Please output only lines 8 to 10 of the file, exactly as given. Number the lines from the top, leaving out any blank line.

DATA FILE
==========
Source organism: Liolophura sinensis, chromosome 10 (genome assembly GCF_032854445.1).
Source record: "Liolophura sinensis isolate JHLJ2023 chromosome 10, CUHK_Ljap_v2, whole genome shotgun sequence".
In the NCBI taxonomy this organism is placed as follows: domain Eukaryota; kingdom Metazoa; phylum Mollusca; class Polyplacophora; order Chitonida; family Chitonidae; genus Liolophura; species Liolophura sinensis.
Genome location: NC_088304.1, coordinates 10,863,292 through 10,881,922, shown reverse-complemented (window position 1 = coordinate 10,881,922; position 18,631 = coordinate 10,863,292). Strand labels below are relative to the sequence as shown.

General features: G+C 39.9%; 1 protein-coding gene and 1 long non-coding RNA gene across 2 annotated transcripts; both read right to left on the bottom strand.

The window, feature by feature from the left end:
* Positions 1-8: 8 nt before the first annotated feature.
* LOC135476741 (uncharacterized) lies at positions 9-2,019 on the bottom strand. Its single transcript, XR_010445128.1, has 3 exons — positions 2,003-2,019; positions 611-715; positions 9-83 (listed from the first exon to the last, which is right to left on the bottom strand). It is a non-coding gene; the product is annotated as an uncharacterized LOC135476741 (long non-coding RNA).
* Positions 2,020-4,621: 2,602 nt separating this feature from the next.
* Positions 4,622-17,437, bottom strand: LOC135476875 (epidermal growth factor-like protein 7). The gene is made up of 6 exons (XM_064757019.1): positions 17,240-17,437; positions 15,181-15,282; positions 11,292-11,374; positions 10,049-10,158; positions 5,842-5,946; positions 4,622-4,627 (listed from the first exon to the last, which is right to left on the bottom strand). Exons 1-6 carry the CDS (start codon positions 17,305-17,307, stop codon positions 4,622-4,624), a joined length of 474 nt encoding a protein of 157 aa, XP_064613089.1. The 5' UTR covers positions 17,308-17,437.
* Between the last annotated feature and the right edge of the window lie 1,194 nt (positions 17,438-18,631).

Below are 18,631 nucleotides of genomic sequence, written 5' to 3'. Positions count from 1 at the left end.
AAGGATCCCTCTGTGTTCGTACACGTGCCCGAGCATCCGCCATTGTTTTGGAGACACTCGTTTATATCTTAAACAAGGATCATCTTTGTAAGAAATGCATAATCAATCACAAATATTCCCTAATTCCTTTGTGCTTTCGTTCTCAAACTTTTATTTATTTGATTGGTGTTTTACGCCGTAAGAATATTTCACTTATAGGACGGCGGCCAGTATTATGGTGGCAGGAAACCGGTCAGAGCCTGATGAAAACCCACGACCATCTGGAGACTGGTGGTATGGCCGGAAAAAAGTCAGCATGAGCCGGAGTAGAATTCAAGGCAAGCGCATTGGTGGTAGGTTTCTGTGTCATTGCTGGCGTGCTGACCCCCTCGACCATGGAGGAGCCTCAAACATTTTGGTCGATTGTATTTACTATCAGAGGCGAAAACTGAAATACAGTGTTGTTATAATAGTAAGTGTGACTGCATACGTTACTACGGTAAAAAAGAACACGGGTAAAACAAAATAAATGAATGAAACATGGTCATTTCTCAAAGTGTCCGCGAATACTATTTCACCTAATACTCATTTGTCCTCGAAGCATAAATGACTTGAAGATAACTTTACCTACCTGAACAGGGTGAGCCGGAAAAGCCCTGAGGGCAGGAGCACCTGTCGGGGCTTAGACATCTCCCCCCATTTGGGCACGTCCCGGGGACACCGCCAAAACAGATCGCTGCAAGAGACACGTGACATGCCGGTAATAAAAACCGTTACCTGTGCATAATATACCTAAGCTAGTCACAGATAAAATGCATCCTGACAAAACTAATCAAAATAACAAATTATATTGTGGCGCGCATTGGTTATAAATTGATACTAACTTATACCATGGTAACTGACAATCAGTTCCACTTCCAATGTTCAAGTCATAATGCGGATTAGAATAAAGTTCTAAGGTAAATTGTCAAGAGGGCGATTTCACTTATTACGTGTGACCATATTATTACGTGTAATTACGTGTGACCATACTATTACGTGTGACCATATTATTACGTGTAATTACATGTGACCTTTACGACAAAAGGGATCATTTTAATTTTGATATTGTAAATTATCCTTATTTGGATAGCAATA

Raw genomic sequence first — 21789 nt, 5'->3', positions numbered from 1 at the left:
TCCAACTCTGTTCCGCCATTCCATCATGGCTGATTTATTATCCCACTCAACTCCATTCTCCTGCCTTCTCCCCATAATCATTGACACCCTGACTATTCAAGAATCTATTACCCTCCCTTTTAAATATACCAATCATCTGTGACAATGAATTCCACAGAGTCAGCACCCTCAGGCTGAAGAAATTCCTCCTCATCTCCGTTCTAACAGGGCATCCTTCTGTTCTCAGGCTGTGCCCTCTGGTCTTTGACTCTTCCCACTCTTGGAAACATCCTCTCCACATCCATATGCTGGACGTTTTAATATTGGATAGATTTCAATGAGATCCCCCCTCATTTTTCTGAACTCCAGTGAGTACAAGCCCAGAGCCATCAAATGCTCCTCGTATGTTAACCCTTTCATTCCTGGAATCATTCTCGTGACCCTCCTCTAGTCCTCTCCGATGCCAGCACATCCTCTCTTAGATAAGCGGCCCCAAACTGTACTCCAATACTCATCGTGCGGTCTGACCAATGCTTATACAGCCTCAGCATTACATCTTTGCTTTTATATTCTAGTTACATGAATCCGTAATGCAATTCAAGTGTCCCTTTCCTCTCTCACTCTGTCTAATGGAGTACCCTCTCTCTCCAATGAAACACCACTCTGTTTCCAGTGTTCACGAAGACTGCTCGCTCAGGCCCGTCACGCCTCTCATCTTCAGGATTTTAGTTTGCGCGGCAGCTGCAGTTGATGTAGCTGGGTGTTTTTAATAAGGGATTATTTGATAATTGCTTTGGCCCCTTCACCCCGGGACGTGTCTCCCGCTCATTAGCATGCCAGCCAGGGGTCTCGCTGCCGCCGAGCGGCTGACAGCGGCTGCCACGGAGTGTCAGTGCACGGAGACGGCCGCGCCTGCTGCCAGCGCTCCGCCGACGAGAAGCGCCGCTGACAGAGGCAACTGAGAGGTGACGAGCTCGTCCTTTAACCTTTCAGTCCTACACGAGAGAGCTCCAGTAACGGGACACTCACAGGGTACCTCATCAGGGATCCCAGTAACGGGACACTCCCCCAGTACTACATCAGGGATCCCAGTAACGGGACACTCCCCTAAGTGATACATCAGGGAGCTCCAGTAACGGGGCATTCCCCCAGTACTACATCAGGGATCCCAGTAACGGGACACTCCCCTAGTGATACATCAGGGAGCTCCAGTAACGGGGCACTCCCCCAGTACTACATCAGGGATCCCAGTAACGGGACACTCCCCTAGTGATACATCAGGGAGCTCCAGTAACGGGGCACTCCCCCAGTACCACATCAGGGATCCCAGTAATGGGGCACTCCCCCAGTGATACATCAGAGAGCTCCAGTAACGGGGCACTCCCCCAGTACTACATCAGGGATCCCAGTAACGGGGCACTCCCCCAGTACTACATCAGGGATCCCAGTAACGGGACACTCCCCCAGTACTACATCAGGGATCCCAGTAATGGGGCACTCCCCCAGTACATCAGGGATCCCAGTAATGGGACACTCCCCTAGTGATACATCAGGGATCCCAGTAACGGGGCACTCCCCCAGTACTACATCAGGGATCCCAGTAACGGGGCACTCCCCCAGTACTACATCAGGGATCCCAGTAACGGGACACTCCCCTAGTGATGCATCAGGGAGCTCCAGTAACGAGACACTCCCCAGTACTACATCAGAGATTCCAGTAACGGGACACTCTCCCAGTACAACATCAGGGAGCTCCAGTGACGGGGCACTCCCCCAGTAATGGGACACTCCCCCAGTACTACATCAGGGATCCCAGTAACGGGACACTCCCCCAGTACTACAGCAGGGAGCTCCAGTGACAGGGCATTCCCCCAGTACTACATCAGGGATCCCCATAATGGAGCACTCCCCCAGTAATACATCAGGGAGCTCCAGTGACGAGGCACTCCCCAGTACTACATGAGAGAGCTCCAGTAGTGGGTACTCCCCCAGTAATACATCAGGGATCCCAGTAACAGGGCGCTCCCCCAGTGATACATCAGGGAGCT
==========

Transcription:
* LOC135476741 (uncharacterized) lies at positions 9-2,019 on the bottom strand. Its single transcript, XR_010445128.1, has 3 exons — positions 2,003-2,019; positions 611-715; positions 9-83 (listed from the first exon to the last, which is right to left on the bottom strand). It is a non-coding gene; the product is annotated as an uncharacterized LOC135476741 (long non-coding RNA).
* Positions 2,020-4,621: 2,602 nt separating this feature from the next.
* Positions 4,622-17,437, bottom strand: LOC135476875 (epidermal growth factor-like protein 7). The gene is made up of 6 exons (XM_064757019.1): positions 17,240-17,437; positions 15,181-15,282; positions 11,292-11,374; positions 10,049-10,158; positions 5,842-5,946; positions 4,622-4,627 (listed from the first exon to the last, which is right to left on the bottom strand). Exons 1-6 carry the CDS (start codon positions 17,305-17,307, stop codon positions 4,622-4,624), a joined length of 474 nt encoding a protein of 157 aa, XP_064613089.1. The 5' UTR covers positions 17,308-17,437.